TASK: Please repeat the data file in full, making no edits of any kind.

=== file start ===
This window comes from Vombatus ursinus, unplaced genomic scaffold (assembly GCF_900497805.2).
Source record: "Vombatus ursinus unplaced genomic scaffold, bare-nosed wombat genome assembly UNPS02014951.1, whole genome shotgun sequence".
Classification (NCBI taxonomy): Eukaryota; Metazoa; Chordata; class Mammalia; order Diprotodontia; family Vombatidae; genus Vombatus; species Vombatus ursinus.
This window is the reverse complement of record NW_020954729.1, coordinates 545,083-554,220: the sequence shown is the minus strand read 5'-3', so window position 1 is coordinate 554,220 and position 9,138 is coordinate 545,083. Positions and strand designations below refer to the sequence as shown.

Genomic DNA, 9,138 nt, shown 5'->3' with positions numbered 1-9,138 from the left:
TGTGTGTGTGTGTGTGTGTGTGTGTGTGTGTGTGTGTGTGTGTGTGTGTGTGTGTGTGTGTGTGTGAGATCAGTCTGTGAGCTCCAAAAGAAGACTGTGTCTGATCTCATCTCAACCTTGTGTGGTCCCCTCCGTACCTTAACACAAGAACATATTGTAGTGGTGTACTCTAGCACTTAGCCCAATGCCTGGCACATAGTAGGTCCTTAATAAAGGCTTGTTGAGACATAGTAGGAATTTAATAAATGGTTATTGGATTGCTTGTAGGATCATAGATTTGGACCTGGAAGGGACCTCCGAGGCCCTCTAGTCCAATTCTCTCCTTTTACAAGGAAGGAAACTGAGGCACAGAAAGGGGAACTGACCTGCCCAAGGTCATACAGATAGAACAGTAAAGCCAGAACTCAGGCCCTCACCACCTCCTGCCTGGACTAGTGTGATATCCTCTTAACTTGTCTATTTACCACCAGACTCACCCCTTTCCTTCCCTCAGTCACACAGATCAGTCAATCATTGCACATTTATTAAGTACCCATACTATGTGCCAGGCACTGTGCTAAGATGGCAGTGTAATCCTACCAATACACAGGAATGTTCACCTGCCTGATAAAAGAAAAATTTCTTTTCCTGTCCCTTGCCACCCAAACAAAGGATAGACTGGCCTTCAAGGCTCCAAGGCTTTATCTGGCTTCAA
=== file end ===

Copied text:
This window comes from Vombatus ursinus, unplaced genomic scaffold (assembly GCF_900497805.2).
Source record: "Vombatus ursinus unplaced genomic scaffold, bare-nosed wombat genome assembly UNPS02014951.1, whole genome shotgun sequence".
Classification (NCBI taxonomy): Eukaryota; Metazoa; Chordata; class Mammalia; order Diprotodontia; family Vombatidae; genus Vombatus; species Vombatus ursinus.
This window is the reverse complement of record NW_020954729.1, coordinates 545,083-554,220: the sequence shown is the minus strand read 5'-3', so window position 1 is coordinate 554,220 and position 9,138 is coordinate 545,083. Positions and strand designations below refer to the sequence as shown.

Genomic DNA, 9,138 nt, shown 5'->3' with positions numbered 1-9,138 from the left:
TGTGTGTGTGTGTGTGTGTGTGTGTGTGTGTGTGTGTGTGTGTGTGTGTGTGTGTGTGTGTGTGTGAGATCAGTCTGTGAGCTCCAAAAGAAGACTGTGTCTGATCTCATCTCAACCTTGTGTGGTCCCCTCCGTACCTTAACACAAGAACATATTGTAGTGGTGTACTCTAGCACTTAGCCCAATGCCTGGCACATAGTAGGTCCTTAATAAAGGCTTGTTGAGACATAGTAGGAATTTAATAAATGGTTATTGGATTGCTTGTAGGATCATAGATTTGGACCTGGAAGGGACCTCCGAGGCCCTCTAGTCCAATTCTCTCCTTTTACAAGGAAGGAAACTGAGGCACAGAAAGGGGAACTGACCTGCCCAAGGTCATACAGATAGAACAGTAAAGCCAGAACTCAGGCCCTCACCACCTCCTGCCTGGACTAGTGTGATATCCTCTTAACTTGTCTATTTACCACCAGACTCACCCCTTTCCTTCCCTCAGTCACACAGATCAGTCAATCATTGCACATTTATTAAGTACCCATACTATGTGCCAGGCACTGTGCTAAGATGGCAGTGTAATCCTACCAATACACAGGAATGTTCACCTGCCTGATAAAAGAAAAATTTCTTTTCCTGTCCCTTGCCACCCAAACAAAGGATAGACTGGCCTTCAAGGCTCCAAGGCTTTATCTGGCTTCAA